"Liemba is the only safe means of transport along the lake," said Mathew Mathia Mwanjisi, the ship’s captain. "Historically it’s very important to Tanzania as a country, but again it’s very important for the people along the coast of Lake Tanganyika."
The tale of the warship and the battle for lake Tanganyika inspired British novelist C.S. Forester to write his 1935 novel "The African Queen", later adapted by Hollywood in the movie of the same name starring Humphrey Bogart and Katherine Hepburn.
Piled high with pineapples, maize and rice — as well as up to 600 passengers — the MV Liemba navigates the world’s longest lake every two weeks, from Kigoma, Tanzania, in the north to Mpulungu, Zambia, in the south.
The journey of some 600 kilometres (350 miles) is meant to take some three days, but is often longer as the ship hops from village to village, transforming into a lively aquatic carnival at each stop.
Children in leaky canoes paddle alongside to sell fresh mangos. Farmers and fishermen haggle over prices. Launches laden with revellers come to welcome newlyweds home.
The African Queen is a 1951 adventure film adapted from the 1935 novel of the same name by C. S. Forester. The film was directed by John Huston and produced by Sam Spiegel and John Woolf. The screenplay was adapted by James Agee, John Huston, John Collier and Peter Viertel. It was photographed in Technicolor by Jack Cardiff and had a music score by Allan Gray. The film stars Humphrey Bogart (who won the Academy Award for Best Actor – his only Oscar), and Katharine Hepburn with Robert Morley, Peter Bull, Walter Gotell, Richard Marner and Theodore Bikel.
The African Queen has been selected for preservation in the United States National Film Registry in 1994, with the Library of Congress deeming it "culturally, historically or aesthetically significant". The film currently holds a 100% "Fresh" rating on Rotten Tomatoes, based on 37 reviews. The film led to an Academy Award for Best Actor awarded to Humphrey Bogart.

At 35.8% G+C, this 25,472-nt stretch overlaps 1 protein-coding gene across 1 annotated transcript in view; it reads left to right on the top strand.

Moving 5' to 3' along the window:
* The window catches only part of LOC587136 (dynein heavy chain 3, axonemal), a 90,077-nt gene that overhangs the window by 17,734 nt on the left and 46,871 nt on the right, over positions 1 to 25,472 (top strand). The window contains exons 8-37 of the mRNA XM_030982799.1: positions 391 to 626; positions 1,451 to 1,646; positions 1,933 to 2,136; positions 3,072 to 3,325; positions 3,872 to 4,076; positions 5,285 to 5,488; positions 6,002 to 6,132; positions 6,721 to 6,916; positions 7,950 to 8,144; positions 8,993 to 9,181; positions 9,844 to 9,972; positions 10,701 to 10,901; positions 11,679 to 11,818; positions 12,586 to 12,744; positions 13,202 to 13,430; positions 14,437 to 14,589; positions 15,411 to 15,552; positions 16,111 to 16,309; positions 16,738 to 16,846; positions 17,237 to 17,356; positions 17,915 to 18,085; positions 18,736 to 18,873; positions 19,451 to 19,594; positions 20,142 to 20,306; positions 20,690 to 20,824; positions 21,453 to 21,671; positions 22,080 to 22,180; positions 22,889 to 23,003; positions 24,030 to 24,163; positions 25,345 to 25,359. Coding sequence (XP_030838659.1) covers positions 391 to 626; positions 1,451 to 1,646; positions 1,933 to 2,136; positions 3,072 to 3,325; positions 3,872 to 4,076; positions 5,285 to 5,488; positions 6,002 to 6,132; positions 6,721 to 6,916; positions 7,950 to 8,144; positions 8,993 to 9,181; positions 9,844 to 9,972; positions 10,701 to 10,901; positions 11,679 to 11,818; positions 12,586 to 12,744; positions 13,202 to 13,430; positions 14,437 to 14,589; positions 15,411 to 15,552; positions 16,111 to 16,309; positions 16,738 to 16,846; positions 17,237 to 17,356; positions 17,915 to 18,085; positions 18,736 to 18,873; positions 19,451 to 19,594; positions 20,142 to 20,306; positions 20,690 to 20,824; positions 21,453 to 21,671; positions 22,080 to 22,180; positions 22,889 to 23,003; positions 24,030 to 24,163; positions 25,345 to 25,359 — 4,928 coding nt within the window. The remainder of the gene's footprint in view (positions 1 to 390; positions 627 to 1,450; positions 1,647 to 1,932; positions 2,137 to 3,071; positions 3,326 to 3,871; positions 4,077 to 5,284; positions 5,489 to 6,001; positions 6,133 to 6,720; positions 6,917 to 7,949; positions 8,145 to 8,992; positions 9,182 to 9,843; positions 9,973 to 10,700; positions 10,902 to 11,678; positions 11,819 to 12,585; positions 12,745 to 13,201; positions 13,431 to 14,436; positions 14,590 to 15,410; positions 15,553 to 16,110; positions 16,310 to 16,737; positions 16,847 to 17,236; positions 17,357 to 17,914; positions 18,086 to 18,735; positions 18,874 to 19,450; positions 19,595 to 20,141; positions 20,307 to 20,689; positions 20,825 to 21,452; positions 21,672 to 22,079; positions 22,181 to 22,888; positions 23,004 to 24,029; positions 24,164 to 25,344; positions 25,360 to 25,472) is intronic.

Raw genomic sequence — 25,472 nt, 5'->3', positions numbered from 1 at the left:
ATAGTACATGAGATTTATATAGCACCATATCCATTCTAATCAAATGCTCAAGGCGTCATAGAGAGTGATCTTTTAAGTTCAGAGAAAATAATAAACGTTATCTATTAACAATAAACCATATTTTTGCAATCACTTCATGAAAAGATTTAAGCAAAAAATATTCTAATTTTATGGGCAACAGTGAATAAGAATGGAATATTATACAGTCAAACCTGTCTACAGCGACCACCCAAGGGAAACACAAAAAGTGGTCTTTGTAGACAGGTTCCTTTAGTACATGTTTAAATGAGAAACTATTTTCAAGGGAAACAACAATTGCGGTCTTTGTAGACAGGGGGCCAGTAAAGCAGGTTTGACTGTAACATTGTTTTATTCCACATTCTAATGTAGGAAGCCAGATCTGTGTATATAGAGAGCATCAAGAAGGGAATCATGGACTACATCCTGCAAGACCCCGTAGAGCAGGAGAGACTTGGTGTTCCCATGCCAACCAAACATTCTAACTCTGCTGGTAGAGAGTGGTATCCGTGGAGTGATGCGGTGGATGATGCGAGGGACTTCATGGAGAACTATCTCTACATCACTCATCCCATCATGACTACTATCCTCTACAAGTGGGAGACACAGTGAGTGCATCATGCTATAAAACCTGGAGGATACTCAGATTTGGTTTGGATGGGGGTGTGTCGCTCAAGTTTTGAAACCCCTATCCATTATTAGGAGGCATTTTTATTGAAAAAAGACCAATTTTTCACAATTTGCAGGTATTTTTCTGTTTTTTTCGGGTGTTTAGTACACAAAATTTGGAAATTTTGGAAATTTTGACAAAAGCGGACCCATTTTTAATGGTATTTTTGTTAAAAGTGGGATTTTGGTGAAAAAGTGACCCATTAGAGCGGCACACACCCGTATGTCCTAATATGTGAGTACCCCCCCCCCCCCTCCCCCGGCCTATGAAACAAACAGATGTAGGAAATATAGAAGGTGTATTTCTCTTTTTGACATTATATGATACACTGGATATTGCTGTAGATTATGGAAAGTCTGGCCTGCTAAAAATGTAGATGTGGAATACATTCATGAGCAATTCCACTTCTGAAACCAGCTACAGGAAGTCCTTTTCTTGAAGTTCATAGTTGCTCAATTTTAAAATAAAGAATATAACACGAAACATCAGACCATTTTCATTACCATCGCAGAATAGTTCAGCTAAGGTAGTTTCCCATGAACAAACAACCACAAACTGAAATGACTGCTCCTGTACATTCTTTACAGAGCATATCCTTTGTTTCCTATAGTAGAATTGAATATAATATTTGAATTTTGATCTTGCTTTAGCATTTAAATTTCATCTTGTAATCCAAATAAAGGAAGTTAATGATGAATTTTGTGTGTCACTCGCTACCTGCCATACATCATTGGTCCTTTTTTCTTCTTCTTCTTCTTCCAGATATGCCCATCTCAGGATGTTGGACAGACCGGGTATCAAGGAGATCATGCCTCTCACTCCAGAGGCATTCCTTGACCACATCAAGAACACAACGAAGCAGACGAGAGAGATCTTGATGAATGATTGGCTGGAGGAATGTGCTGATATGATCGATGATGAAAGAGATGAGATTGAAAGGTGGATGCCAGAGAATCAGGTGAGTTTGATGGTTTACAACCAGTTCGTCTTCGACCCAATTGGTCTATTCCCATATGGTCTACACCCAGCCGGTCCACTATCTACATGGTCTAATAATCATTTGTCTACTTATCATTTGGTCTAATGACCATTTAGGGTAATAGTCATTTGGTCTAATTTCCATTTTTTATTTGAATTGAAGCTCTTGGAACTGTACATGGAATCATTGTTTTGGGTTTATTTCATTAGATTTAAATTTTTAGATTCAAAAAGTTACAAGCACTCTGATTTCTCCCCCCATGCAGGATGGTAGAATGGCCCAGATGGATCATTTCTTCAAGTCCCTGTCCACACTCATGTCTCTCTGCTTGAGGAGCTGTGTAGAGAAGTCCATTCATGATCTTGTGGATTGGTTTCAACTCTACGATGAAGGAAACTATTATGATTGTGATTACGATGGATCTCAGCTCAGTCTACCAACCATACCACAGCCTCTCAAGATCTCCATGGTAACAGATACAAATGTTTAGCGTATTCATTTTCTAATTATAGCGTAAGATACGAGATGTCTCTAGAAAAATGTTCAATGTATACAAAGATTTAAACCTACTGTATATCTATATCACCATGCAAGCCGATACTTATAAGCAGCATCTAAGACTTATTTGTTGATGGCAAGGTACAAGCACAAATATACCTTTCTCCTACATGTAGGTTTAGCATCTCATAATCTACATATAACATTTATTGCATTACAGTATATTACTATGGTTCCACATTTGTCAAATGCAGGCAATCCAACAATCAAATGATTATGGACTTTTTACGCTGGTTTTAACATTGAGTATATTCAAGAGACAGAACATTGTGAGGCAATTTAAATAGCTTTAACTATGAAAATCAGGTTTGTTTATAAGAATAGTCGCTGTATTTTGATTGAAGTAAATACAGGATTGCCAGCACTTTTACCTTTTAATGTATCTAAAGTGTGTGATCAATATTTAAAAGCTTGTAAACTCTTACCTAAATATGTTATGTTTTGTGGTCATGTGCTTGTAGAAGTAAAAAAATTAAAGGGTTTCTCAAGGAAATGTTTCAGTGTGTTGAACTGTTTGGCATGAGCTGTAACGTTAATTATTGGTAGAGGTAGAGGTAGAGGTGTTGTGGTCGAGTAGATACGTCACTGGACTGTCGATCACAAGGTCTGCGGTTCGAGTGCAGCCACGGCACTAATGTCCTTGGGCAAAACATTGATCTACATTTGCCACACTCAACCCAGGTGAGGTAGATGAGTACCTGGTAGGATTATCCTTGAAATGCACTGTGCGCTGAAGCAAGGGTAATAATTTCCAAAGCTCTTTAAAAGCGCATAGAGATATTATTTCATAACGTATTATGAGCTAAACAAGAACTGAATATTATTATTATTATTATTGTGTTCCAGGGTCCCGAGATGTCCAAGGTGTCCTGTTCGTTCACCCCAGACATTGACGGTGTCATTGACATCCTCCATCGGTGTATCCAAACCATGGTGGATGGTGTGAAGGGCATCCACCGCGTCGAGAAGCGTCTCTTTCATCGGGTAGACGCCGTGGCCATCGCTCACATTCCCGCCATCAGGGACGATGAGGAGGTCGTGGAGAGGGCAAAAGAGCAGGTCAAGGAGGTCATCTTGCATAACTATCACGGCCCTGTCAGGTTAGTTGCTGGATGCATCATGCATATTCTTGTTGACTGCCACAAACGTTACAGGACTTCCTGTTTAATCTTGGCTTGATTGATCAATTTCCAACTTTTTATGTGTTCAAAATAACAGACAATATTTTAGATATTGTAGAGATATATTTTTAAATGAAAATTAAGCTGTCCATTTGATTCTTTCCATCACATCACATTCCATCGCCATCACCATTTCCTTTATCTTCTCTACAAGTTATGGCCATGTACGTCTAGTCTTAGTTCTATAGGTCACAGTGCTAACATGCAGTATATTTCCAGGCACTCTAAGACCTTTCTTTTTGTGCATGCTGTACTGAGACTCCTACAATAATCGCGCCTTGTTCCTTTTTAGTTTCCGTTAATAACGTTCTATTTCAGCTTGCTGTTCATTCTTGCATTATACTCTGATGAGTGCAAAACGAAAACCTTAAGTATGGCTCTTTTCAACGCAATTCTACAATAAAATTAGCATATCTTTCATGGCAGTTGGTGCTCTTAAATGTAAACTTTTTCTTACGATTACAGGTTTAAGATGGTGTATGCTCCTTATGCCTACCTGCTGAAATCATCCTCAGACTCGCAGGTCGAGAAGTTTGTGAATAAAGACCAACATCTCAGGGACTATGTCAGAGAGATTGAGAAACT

Text and images from Wikipedia
Aunt Mabel’s thirteenth husband Roderick owned a pub. Yeah, let that sink in for a moment. Mabel with free access to the bottles and barrels in a public house. Disaster you may think, and right you are.
Roderick, that poor sap, thought he had got himself both a cook and a barmaid. How could he know that the good looking woman he had met in Kensington Gardens that bright and sunny Sunday in May had the capacity to drink his most alcoholic patrons under the table and that as cook she was among the few who could burn even water.
Mabel’s foul mouth, terrible temper and heavy swearing made her absolutely useless as a barmaid, even Roderick’s most faithful patrons began to find their pints and booze elsewhere. And the bub grub she cooked was left untouched even by the rats in the backyard where it eventually ended.
Besides poor Roderick would usually find Mabel dead drunk among empty bottles at one of the indoor tables or knocking down pint after pint at one of the outdoor ones if the weather was good. There she would whistle at any man passing by, shouting indecent suggestions after them as they hurried down the street.
Well, you should know our Mabel well enough by now, so you’ve probably already guessed that she was heading for another divorce fast. And right enough, poor Roderick had had enough of auntie after about 6 month. Not bad for Mabel really.
I must admit I sorely miss all that free booze Mabel later told young Johnny squeezing his bum playfully pressing her ample bosom teasingly against his arm, and she added, but that Roderick fellow was a right pillock. No fun what so ever.
Filed under: Humour, Tackieness Tagged: Aunt Mabel, Bubs, Drinnking, Public Houses
Text and images from VintageEveryday